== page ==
Blood Pressure Drug for COVID-Induced Lung Injury?

The administration of losartan to hospitalized COVID-19 patients with acute lung injury did not improve their lung function, according to the results of a randomized clinical trial from the Angiotensin Receptor Blocker Based Lung Protective Strategies for Inpatients With COVID-19 (ALPS-IP) Investigators.

The investigators had hoped to see benefit with losartan, as preclinical models had demonstrated that angiotensin II type 1 receptor blockade mitigated lung injury, but those hopes were dashed with the negative results.

“The main take-home message is that losartan 50 mg orally twice-daily does not reduce lung injury in moderate to severe COVID-19 as we initially hypothesized, but still carries the expected known risks of the drug,” lead author Michael Puskarich, MD, Department of Emergency Medicine, University of Minnesota, Minneapolis, told theheart.org | Medscape Cardiology.

The findings were published in the March issue of JAMA Network Open.

Puskarich said the study was conceptualized in the early days of the pandemic, when COVID-19 was still primarily limited to Wuhan.

“Chinese investigators reported excessive, dysregulated angiotensin II levels in patients with severe lung injury from COVID-19. Following the SARS outbreak in the early 2000s, preclinical studies showed that virus entered into cells through the ACE2 receptor, which led to high angiotensin II levels, similar to what was described by scientists in China in patients with COVID-19,” he said.

When rodents infected with SARS were treated with losartan, it helped to fix this disrupted signalling and reduced lung injury, as well as mortality.

“Given that the SARS-CoV-2 virus responsible for COVID-19 entered cells via the same ACE2 receptor, we thought losartan may be effective in humans the same way it was effective in rodents with SARS,” Puskarich said.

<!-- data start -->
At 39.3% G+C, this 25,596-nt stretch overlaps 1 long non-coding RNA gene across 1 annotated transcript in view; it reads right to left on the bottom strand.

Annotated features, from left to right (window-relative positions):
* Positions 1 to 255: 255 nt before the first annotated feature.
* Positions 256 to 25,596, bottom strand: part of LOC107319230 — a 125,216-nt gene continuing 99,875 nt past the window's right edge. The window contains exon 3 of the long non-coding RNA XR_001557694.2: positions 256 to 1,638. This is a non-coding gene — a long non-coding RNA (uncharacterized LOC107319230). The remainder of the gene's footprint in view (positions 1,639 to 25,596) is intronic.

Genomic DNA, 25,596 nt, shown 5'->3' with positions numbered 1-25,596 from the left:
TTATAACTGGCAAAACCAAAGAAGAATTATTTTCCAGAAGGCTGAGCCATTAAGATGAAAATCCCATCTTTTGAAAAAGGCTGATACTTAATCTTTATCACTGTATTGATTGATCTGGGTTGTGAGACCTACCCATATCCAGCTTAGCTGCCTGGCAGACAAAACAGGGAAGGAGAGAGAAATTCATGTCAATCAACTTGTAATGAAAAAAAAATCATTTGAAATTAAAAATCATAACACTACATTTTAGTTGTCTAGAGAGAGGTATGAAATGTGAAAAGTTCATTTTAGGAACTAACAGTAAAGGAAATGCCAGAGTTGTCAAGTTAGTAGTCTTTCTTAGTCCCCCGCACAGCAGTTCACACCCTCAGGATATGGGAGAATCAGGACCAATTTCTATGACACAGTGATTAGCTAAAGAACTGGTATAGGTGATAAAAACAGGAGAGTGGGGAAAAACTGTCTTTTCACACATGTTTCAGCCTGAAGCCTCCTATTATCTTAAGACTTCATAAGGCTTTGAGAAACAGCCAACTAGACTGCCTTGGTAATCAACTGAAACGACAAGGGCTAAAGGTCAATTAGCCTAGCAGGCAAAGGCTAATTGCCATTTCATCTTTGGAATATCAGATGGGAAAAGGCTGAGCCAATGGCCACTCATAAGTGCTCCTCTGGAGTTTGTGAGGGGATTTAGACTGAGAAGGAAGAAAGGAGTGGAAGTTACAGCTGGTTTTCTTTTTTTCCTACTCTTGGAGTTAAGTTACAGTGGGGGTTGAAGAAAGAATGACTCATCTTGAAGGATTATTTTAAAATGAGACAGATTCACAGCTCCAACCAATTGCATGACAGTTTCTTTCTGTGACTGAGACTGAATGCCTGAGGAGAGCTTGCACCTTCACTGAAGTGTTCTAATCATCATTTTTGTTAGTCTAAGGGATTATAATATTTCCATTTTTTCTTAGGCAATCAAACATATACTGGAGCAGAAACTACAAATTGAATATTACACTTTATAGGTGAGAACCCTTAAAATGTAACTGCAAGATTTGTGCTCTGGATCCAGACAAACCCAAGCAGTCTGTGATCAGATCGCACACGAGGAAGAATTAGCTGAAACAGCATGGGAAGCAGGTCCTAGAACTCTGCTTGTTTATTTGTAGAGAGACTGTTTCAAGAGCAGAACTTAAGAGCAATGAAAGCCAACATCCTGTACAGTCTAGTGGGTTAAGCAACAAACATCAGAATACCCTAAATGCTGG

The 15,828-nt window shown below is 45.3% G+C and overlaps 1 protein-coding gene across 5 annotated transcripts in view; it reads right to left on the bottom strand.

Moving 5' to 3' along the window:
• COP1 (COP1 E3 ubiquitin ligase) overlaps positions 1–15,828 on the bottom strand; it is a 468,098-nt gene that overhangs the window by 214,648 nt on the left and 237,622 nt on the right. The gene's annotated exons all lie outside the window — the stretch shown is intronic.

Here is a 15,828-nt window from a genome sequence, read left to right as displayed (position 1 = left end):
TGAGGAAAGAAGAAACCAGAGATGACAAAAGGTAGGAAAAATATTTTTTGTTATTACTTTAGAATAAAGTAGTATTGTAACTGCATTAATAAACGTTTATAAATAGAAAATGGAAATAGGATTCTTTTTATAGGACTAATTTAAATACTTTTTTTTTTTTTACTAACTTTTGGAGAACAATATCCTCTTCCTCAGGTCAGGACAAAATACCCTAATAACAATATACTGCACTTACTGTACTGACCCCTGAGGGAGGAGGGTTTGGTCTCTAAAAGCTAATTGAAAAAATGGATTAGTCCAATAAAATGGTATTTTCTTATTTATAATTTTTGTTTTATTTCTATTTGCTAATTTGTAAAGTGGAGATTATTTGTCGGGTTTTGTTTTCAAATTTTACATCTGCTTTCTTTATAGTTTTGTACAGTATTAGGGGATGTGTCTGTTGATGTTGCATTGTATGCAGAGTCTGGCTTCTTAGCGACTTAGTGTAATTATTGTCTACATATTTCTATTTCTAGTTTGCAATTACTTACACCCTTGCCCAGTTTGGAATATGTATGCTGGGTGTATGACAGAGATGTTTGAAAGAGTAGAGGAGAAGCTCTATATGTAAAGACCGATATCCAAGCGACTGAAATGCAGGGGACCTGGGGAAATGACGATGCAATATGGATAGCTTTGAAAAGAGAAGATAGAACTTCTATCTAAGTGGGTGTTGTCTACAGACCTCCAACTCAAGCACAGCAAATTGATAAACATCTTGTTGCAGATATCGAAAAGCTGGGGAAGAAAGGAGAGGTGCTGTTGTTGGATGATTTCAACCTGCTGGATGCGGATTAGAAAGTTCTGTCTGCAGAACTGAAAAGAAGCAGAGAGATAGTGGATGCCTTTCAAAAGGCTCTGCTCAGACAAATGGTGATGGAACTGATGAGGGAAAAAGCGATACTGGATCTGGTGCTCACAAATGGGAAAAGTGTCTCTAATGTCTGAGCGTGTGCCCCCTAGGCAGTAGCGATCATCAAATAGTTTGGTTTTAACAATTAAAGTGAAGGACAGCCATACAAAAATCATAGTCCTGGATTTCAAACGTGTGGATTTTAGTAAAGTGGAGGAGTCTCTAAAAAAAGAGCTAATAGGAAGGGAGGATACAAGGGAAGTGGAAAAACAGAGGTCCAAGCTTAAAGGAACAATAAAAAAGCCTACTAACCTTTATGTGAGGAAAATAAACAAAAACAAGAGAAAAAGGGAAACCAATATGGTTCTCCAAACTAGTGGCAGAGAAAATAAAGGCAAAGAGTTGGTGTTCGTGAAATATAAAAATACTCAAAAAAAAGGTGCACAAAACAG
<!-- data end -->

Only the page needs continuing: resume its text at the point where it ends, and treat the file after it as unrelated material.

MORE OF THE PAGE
He acknowledged that the ALPS-IP investigators were disappointed to see no treatment effect.

“A widely available, fairly safe generic drug with efficacy against COVID-19 would have been very useful globally, given supply shortages and costs associated with many of the novel therapies for COVID-19,” Puskarich said.

The blinded, placebo-controlled randomized trial was conducted in 13 hospitals across the United States from April 2020 to February 2021 and included a racially and ethnically diverse population.

A total of 205 patients (mean age, 55.2 years; 60% male) with COVID-19 and a respiratory sequential organ failure assessment score of at least 1 who were naïve to renin-angiotensin-aldosterone system (RAAS) inhibitors were included in the trial.

The patients were given losartan 50 mg orally twice-daily (n = 101) or placebo (n = 104) for 10 days or until discharge from the hospital.

Losartan did not significantly improve lung injury, as measured by the partial pressure of oxygen to fraction of inspired oxygen (Pa02:Fi02) ratio at 7 days (difference, –24.8; 95% CI, –55.6 to 6.1; P = .12). Nor did losartan reduce mortality, ventilator-free days, or oxygen-free days.

However, patients receiving losartan had fewer vasopressor-free days than those receiving placebo (8.7 vs 9.4 days).

In addition, the trial showed two potentially harmful effects of losartan on hemodynamics and kidney function.

Puskarich said he hopes that the negative result of the trial does not inhibit or prevent studies of repurposed, inexpensive, and well-tolerated drugs to continue, not just for COVID-19, but for other global health conditions.

“Investigators and data safety monitoring boards of ongoing trials of commercially available and investigational agents targeting the renin-angiotensin-aldosterone system for COVID-19 should at least be aware of these data. Each trial should individually assess whether these data influence the safety profile of their ongoing studies and decide if changes to their protocol are indicated,” he added.

“However, changes in patient demographics, variants, and cotreatment parameters may differ between our study and others, making broad generalizations difficult.”

The study was funded by the Bill and Melinda Gates Foundation. Puskarich reports receiving grants from Minnesota Partnership for Biotechnology and Medical Genomics and personal fees from the National Institutes of Health (NIH) Collaborating Network of Networks for Evaluating COVID-19 and Therapeutic Strategies Network.

JAMA Netw Open. 2022;5(3):e222735. Full text

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